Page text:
Ventilation and COVID-19 in the Workplace

Martin Luigi G. Samson

On March 3, the secretary of the Department of Labor and Employment (DoLE) Silvestre H. Bello III issued Department Order (DO) 224-21 Series of 2021 entitled “Guidelines on Ventilation for Workplaces and Public Transport to Prevent and Control the Spread of COVID-19.”

DO 224-21 was issued in accordance with the power of the secretary of Labor and Employment to promulgate standards to ensure the safety and health of all employees and to set and enforce mandatory occupational safety and health standards in all places of work so that health risks may be eliminated, and safe and healthful working conditions in all workplaces will be ensured.

As the title suggests, DO 224-21 aims to lower the risk of coronavirus disease 2019 (COVID-19) transmission in workplaces. This is appropriate considering that more businesses and economic activities are now allowed to operate. With this, DO 224-21 is a timely issuance to guide employers to help keep everyone safe.

COVID-19 transmission regularly happens when an infected individual is in close proximity or direct contact with someone else. The danger of the spread of the infection increases in crowded and inadequately ventilated spaces where people tend to stay together for long periods of time. Improving ventilation can decrease the danger of COVID-19 transmission.

Ventilation involves bringing clean air into an area while removing stale air, so as to keep up or improve air quality. Ventilation may be accomplished naturally or by introducing an automated system. In this regard, Section 6 of DO 224-21 behooves the employer to maintain an acceptable and safe indoor air quality. While DO 224-21 provides for various ventilation strategies for both air-conditioned and non air-conditioned spaces, the rule of thumb is that “adequate ventilation should be strictly enforced inside the workplace.”

For non-air-conditioned spaces, DO 224-21 prescribes the maximization of natural ventilation through the use of doors, windows, and other openings. If natural ventilation is not feasible or inadequate, mechanical ventilation shall be provided by the employer. DO 224-21 also requires the weekly cleaning of windows, other openings, and ventilating fans, or as necessary.

For air-conditioned spaces and Heating, Ventilation, and Air-Conditioning (HVAC) systems, the outdoor air supply should conform to the recommended breathing zone ventilation rates for air dilution and comfort control. The DO recommends that the ventilation system be utilized for at least 30 minutes before and after spaces are occupied. A cleaning and maintenance program for HVAC systems is required to ensure that no mold and stagnant water will be circulated in the atmosphere. All personnel involved in the cleaning and maintenance of the HVAC must wear the appropriate personal protective equipment.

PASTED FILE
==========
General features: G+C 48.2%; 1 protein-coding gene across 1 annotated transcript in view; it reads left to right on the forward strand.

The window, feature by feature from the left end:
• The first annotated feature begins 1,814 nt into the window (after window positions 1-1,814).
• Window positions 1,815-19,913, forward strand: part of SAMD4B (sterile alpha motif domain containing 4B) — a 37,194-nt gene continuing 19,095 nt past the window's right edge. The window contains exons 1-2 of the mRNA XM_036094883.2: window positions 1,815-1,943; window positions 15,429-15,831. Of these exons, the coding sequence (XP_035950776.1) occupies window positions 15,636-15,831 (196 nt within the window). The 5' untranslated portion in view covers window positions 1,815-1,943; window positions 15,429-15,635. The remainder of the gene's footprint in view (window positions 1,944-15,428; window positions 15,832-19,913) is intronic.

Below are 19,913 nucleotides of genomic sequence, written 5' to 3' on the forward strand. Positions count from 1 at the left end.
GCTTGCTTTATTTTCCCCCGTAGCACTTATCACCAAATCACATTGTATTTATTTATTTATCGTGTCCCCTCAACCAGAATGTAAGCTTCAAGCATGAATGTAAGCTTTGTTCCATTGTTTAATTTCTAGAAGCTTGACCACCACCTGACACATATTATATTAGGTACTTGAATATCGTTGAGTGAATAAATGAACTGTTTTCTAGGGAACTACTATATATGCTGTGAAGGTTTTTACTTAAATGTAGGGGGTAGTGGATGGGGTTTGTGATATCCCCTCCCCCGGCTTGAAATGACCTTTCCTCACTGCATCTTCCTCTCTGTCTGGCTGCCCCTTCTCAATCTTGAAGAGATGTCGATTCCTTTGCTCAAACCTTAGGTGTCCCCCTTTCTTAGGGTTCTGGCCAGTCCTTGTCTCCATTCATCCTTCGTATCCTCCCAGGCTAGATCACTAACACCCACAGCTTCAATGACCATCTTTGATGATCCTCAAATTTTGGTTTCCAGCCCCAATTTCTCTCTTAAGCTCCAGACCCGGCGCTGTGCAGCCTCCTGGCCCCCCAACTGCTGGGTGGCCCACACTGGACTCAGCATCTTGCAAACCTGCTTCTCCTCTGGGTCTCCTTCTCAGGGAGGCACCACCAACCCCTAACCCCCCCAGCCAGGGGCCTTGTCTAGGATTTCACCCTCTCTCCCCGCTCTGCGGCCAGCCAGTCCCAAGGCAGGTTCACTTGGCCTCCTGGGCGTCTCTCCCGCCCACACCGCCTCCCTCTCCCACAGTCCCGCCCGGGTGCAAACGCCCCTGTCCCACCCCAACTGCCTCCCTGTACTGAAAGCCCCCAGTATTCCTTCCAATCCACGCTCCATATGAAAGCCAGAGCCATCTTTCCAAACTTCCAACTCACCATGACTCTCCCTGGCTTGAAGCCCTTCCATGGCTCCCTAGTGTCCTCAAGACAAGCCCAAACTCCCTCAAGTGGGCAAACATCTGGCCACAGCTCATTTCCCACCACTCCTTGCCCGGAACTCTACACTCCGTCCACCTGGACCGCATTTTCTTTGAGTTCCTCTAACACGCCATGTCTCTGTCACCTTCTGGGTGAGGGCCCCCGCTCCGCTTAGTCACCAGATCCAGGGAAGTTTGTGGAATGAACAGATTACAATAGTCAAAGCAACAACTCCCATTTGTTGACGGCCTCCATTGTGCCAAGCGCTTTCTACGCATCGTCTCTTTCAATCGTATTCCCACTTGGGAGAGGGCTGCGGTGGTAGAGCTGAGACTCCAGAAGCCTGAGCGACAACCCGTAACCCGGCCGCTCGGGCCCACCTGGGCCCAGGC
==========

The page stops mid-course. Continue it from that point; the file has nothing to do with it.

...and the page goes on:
In both cases, when mechanical ventilation is utilized, the airflow direction or movement should be considered in the layout of work stations to avoid person-to-person viral spread through airborne respiratory droplets.

Additionally, DO 224-21 also outlined recommended strategies for restrooms and water closets such as: a.) making sure that exhaust fans in restroom facilities are functional and operating at full capacity when the building is occupied; and, b.) closing the toilet bowl seat lid before flushing, if available, to minimize the release of droplets into the air due to flushing.

The employer, through its Occupational Safety and Health Committee and/or its safety officer, is required to conduct Qualitative and Quantitative Assessments to ensure that acceptable and safe indoor air quality is maintained.

To ensure its observance, the Regional Office of the DoLE, along with other government agencies, will monitor compliance with DO 224-21.

Considering that the new issuance involves technical requirements to be complied with by the employers, both the employers and workers may seek technical assistance from the DoLE, Department of Health, Department of Trade and Industry, other government agencies, and private sector partners.

Ventilation is not a standalone measure and it should be implemented as part of a comprehensive bundle of measures, such as physical distancing, wearing masks and face shields, frequent hand washing, and overall proper hygiene. All these are crucial in curbing the spread of COVID-19 while allowing society to provide more jobs and sources of income for our countrymen.

The views and opinions expressed in this article are those of the author. This article is for general informational and educational purposes only and not offered as and does not constitute legal advice or legal opinion.

Martin Luigi Samson is a Senior Associate of the Angara Abello Concepcion Regala & Cruz Law Offices (ACCRALAW), Davao Branch. ACCRALAW’s Head Office is located at Bonifacio Global City, Taguig City, Metro Manila.

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